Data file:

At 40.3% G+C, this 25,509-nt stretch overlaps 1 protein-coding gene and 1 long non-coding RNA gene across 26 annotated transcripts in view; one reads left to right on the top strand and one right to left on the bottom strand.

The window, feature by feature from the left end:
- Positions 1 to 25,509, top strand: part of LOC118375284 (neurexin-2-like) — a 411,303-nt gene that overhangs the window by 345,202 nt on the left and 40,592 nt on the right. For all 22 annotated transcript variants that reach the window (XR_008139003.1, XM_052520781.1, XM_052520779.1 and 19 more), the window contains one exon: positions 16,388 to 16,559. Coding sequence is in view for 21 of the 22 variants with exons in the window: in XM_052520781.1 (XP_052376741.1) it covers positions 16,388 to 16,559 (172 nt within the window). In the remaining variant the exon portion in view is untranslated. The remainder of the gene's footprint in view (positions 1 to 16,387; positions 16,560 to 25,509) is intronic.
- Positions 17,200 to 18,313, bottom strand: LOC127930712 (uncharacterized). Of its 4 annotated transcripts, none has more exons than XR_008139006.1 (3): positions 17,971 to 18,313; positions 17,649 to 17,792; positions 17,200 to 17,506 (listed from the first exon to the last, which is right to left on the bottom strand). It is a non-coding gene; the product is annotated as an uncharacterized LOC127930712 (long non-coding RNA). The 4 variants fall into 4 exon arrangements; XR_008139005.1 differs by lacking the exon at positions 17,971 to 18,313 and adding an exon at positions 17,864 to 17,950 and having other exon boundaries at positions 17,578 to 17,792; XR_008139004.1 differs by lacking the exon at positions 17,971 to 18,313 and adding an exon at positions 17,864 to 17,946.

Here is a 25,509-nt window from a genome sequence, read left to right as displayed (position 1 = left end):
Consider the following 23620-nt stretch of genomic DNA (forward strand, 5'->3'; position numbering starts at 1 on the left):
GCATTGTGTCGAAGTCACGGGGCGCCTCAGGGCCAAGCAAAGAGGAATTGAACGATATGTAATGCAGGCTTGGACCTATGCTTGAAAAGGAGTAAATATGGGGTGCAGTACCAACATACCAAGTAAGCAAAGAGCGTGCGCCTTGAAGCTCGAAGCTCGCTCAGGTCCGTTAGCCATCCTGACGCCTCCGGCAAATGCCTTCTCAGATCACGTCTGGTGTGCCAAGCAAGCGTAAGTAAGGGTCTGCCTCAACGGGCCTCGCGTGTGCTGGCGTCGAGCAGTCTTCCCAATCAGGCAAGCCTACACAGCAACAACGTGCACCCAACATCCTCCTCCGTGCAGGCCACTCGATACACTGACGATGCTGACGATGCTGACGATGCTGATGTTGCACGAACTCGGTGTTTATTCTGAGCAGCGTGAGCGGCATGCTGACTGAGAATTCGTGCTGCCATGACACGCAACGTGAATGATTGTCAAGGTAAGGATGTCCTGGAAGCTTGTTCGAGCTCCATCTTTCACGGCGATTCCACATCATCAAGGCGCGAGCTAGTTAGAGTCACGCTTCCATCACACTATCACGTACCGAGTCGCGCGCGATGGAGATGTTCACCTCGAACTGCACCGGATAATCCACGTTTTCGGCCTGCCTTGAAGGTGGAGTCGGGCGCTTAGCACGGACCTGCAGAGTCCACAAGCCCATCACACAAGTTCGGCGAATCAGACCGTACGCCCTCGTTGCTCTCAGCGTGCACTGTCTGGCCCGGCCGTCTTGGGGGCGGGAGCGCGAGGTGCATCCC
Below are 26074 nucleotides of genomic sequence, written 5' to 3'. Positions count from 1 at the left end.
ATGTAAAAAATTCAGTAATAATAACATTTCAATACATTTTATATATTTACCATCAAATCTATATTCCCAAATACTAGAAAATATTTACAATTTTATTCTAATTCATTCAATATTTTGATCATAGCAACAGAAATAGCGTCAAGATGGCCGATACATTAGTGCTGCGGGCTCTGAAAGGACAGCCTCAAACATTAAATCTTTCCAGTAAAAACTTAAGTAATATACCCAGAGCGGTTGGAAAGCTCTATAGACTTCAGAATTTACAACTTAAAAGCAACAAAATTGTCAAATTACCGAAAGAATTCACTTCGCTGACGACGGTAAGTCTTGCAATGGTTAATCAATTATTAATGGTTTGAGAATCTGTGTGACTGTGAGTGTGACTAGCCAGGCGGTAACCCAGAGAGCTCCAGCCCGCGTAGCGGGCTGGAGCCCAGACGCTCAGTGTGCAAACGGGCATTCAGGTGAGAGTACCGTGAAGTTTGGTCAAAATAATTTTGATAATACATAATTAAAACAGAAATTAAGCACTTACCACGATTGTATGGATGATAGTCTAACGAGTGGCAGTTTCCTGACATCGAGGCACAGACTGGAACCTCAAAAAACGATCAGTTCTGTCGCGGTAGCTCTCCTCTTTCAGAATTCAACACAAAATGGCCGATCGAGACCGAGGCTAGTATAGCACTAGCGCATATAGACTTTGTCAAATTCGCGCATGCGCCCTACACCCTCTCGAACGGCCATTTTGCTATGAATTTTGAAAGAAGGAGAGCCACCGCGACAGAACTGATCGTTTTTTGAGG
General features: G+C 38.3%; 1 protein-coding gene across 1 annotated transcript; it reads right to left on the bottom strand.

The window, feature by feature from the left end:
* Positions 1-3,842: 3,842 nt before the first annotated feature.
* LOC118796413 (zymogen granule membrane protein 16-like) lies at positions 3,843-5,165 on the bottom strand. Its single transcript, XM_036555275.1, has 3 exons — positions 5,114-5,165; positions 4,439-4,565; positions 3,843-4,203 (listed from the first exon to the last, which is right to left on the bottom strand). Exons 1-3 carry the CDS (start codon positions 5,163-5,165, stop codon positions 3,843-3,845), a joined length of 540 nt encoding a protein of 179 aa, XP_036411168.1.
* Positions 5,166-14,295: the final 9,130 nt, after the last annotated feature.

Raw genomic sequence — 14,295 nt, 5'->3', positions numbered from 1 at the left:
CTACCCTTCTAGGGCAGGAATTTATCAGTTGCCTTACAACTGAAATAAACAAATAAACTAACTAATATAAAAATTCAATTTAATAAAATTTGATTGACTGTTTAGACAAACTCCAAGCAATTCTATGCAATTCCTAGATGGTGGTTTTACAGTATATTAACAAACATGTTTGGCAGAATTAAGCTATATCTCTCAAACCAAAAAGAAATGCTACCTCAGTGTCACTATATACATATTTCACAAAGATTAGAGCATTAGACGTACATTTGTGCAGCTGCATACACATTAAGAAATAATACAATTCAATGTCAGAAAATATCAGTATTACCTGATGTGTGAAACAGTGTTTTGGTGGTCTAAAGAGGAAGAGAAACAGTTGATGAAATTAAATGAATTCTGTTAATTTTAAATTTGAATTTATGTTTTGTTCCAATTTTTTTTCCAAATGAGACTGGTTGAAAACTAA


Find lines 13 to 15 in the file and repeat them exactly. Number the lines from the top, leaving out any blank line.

* LOC118796413 (zymogen granule membrane protein 16-like) lies at positions 3,843-5,165 on the bottom strand. Its single transcript, XM_036555275.1, has 3 exons — positions 5,114-5,165; positions 4,439-4,565; positions 3,843-4,203 (listed from the first exon to the last, which is right to left on the bottom strand). Exons 1-3 carry the CDS (start codon positions 5,163-5,165, stop codon positions 3,843-3,845), a joined length of 540 nt encoding a protein of 179 aa, XP_036411168.1.
* Positions 5,166-14,295: the final 9,130 nt, after the last annotated feature.

Raw genomic sequence — 14,295 nt, 5'->3', positions numbered from 1 at the left: